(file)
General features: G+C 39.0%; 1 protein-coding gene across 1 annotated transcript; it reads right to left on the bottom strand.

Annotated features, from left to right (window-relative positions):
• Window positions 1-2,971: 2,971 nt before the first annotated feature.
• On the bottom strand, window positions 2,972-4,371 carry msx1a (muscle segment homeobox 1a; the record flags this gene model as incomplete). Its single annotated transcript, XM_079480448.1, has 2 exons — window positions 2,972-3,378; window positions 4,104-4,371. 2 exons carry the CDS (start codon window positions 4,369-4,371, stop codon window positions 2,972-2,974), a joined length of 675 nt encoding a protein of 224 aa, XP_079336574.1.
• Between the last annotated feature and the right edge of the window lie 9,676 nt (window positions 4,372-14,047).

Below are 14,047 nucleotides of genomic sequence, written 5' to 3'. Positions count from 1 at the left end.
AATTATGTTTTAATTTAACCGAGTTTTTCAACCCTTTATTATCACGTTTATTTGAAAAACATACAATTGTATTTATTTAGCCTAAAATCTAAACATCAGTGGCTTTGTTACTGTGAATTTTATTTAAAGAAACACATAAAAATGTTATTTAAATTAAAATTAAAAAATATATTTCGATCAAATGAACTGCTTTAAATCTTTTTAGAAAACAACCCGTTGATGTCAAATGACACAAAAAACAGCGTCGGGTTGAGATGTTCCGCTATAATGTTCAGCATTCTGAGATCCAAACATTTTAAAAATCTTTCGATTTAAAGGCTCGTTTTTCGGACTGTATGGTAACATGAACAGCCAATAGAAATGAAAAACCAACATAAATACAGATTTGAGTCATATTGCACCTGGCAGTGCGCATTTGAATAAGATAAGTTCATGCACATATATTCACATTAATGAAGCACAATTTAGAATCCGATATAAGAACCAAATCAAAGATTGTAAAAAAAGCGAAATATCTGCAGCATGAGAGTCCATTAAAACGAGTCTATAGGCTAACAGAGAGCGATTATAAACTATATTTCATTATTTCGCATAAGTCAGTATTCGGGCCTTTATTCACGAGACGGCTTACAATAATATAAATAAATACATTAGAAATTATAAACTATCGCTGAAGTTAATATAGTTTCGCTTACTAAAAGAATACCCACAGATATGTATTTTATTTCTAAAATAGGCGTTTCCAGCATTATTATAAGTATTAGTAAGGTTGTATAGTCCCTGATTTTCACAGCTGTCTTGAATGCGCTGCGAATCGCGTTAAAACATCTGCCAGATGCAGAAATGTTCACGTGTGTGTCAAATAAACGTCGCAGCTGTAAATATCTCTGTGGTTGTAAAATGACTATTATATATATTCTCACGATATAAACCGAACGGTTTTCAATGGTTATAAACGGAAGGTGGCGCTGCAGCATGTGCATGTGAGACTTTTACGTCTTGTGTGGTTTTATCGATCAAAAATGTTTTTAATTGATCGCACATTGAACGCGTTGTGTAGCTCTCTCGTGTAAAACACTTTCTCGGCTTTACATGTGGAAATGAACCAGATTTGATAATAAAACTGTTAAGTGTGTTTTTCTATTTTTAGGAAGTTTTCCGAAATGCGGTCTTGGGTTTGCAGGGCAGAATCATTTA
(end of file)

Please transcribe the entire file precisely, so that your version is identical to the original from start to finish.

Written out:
General features: G+C 39.0%; 1 protein-coding gene across 1 annotated transcript; it reads right to left on the bottom strand.

Annotated features, from left to right (window-relative positions):
• Window positions 1-2,971: 2,971 nt before the first annotated feature.
• On the bottom strand, window positions 2,972-4,371 carry msx1a (muscle segment homeobox 1a; the record flags this gene model as incomplete). Its single annotated transcript, XM_079480448.1, has 2 exons — window positions 2,972-3,378; window positions 4,104-4,371. 2 exons carry the CDS (start codon window positions 4,369-4,371, stop codon window positions 2,972-2,974), a joined length of 675 nt encoding a protein of 224 aa, XP_079336574.1.
• Between the last annotated feature and the right edge of the window lie 9,676 nt (window positions 4,372-14,047).

Below are 14,047 nucleotides of genomic sequence, written 5' to 3'. Positions count from 1 at the left end.
AATTATGTTTTAATTTAACCGAGTTTTTCAACCCTTTATTATCACGTTTATTTGAAAAACATACAATTGTATTTATTTAGCCTAAAATCTAAACATCAGTGGCTTTGTTACTGTGAATTTTATTTAAAGAAACACATAAAAATGTTATTTAAATTAAAATTAAAAAATATATTTCGATCAAATGAACTGCTTTAAATCTTTTTAGAAAACAACCCGTTGATGTCAAATGACACAAAAAACAGCGTCGGGTTGAGATGTTCCGCTATAATGTTCAGCATTCTGAGATCCAAACATTTTAAAAATCTTTCGATTTAAAGGCTCGTTTTTCGGACTGTATGGTAACATGAACAGCCAATAGAAATGAAAAACCAACATAAATACAGATTTGAGTCATATTGCACCTGGCAGTGCGCATTTGAATAAGATAAGTTCATGCACATATATTCACATTAATGAAGCACAATTTAGAATCCGATATAAGAACCAAATCAAAGATTGTAAAAAAAGCGAAATATCTGCAGCATGAGAGTCCATTAAAACGAGTCTATAGGCTAACAGAGAGCGATTATAAACTATATTTCATTATTTCGCATAAGTCAGTATTCGGGCCTTTATTCACGAGACGGCTTACAATAATATAAATAAATACATTAGAAATTATAAACTATCGCTGAAGTTAATATAGTTTCGCTTACTAAAAGAATACCCACAGATATGTATTTTATTTCTAAAATAGGCGTTTCCAGCATTATTATAAGTATTAGTAAGGTTGTATAGTCCCTGATTTTCACAGCTGTCTTGAATGCGCTGCGAATCGCGTTAAAACATCTGCCAGATGCAGAAATGTTCACGTGTGTGTCAAATAAACGTCGCAGCTGTAAATATCTCTGTGGTTGTAAAATGACTATTATATATATTCTCACGATATAAACCGAACGGTTTTCAATGGTTATAAACGGAAGGTGGCGCTGCAGCATGTGCATGTGAGACTTTTACGTCTTGTGTGGTTTTATCGATCAAAAATGTTTTTAATTGATCGCACATTGAACGCGTTGTGTAGCTCTCTCGTGTAAAACACTTTCTCGGCTTTACATGTGGAAATGAACCAGATTTGATAATAAAACTGTTAAGTGTGTTTTTCTATTTTTAGGAAGTTTTCCGAAATGCGGTCTTGGGTTTGCAGGGCAGAATCATTTA